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Italy's Siege of Palazzo Chigi: From the Top of the Police Wagon

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On October 19th, tens of thousands of Italians broke out into the streets to fight back against austerity measures. In the days following, housing rights activists amped up the occupation at Porta Pia, in Rome. In late October, they converged in anticipation of the toothless national housing policy degree set to come of the "State-Regions Roundtable," engaging in eviction defenses and occupations in different parts of the city.

In the early morning of October 31st, Rome's "Housing Struggle Movement" managed to block and postpone three evictions in different parts of the city, while similar initiatives of solidarity were carried out in the cities of Milan, Turin and others. In Cosenza a former monastery in the city’s downtown was occupied by needy families, and in Palermo homeless people, precarious workers and social centre activists camped outside the town hall, with the mayor nowhere to be seen. In Pisa, activists from the social movements occupied an abandoned cinema, staging a roundtable on the crisis and livestreaming the events in Rome.

The march started out in the central parliamentary square Piazza Montecitorio, heading towards the via stamperia building in which the State-Regions roundtable was taking place. Approaching police wagons were pelted with eggs, smoke bombs and various objects by the demonstrators, which rallied behind the big banner first revealed on October 19: “Only one great task: 'A house and income for everyone!'”.

The migrants, evicted and homeless people at the head of the march, then approached and confronted the heavily armed police forces in Via del Tritone, managing to push them back into their wagons. Relentlessly, demonstrators wearing V for Vendetta masks started to climb up the wagons, and the police reacted with truncheons and tear gases, some of the latter being thrown by an helicopter into the crowd's tail-end, which was packed with families and children.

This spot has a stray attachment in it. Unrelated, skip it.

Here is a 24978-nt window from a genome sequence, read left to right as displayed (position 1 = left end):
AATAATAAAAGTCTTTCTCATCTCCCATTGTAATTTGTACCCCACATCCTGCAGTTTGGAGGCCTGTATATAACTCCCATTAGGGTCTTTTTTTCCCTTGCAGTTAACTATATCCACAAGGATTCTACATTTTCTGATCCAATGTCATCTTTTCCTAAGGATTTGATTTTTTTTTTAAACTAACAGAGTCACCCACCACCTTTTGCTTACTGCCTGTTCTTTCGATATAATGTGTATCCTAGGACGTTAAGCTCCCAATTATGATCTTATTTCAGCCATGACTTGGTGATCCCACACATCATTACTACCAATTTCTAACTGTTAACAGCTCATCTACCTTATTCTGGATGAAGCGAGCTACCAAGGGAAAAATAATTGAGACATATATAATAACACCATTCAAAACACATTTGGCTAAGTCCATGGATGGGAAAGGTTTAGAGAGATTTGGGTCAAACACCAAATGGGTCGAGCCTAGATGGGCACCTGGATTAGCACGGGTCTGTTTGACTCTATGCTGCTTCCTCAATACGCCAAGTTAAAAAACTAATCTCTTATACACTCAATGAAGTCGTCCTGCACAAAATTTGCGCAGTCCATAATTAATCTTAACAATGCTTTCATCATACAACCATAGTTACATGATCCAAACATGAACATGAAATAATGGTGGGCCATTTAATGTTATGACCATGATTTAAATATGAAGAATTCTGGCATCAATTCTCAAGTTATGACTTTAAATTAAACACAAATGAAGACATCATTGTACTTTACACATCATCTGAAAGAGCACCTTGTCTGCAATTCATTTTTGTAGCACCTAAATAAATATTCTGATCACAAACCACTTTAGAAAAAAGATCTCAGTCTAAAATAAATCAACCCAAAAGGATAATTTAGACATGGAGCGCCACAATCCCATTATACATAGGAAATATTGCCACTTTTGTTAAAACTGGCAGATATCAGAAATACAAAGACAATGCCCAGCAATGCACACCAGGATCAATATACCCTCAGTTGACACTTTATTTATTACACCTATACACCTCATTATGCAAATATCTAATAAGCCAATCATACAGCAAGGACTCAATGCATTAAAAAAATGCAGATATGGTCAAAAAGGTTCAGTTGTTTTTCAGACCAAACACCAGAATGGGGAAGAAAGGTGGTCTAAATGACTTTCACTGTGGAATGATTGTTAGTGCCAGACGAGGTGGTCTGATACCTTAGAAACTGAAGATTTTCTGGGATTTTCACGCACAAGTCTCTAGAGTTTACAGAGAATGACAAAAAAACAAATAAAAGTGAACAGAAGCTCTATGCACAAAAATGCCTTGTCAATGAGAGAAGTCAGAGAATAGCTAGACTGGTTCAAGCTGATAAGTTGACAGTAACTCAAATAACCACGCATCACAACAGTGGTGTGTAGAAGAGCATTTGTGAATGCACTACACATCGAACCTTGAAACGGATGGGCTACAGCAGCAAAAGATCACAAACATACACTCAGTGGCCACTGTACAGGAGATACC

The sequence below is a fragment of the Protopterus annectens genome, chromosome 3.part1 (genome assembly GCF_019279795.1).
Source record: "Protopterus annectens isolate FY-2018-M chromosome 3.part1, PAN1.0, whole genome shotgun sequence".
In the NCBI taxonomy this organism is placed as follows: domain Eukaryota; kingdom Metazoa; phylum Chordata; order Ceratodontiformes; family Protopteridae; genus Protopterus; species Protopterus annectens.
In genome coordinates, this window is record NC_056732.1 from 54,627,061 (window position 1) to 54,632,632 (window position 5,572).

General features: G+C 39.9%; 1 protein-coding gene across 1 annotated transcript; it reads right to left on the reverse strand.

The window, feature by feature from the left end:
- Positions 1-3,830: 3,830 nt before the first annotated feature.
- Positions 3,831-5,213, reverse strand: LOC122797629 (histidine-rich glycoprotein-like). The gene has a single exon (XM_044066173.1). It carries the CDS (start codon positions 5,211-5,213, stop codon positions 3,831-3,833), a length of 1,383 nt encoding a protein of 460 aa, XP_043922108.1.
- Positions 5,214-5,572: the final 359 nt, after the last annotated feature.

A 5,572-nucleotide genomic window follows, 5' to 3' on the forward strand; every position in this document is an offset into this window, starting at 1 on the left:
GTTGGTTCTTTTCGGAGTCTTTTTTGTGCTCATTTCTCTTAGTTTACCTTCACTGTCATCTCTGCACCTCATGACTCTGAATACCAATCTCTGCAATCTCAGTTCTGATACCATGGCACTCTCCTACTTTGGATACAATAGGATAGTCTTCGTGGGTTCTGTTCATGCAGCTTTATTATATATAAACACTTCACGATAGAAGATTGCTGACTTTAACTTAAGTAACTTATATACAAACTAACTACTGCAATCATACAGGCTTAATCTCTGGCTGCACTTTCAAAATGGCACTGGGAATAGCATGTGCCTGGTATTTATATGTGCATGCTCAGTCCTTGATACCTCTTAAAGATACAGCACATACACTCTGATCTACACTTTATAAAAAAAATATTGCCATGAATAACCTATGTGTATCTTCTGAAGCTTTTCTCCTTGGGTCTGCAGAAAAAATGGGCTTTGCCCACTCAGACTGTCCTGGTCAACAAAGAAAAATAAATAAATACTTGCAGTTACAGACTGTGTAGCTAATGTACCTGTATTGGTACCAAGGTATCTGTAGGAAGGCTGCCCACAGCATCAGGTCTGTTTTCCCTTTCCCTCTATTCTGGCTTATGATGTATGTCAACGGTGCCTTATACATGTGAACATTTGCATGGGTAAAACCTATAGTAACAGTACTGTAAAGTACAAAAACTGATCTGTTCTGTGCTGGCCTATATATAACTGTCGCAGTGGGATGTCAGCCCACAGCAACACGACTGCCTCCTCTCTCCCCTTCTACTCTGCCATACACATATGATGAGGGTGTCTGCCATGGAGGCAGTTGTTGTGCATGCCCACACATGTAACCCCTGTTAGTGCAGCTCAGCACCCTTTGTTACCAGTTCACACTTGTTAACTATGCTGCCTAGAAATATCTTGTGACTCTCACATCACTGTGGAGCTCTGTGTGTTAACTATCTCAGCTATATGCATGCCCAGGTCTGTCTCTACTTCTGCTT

After a brief retreat towards the famous Trevi fountain, withstanding noxious gases, the demonstrators advanced once more. When they again confronted the police in the narrow Via dei Crocifori, the agents of the State retreated. The march made way back to Piazza di Montecitorio, and there, after the arrest of 9 people, a permanent camp began.

Outrage on behalf of the many wounded and gassed people echoed across the web. The comments were strong: “Today, on October 31st, in Rome there is a group of armed thugs beating up homeless citizens”.... “(The police are) strong with the weak and doormats with the strong”.... “Police charge demonstrators, and the media are worried about the health of the police wagons”.... And so on.

But in fact, the main body of demonstrators’, as well as their own security "forces", never did falter against their opponents. They stood firm in demanding the release of their imprisoned comrades. Even after the government roundtable ended in useless soppy declarations completely deaf to the movements’ call for an immediate halt to evictions, a mellow mood of communion and comradeship ensued, breaking up the sense of alienation produced by the ongoing economic crisis.

As the Struggle continues, this movement is growing and cementing itself as the only true opposition to the Italian government of austerity and crisis. By breaking up those mournful, resigned past demonstration habits, with righteous rage and cunning self-organization, it can even manage to look down on power for a short while, from the top of a police wagon.

This is an edited version of an article originally published on Infoaut.org and later republished at tahrir.icn.

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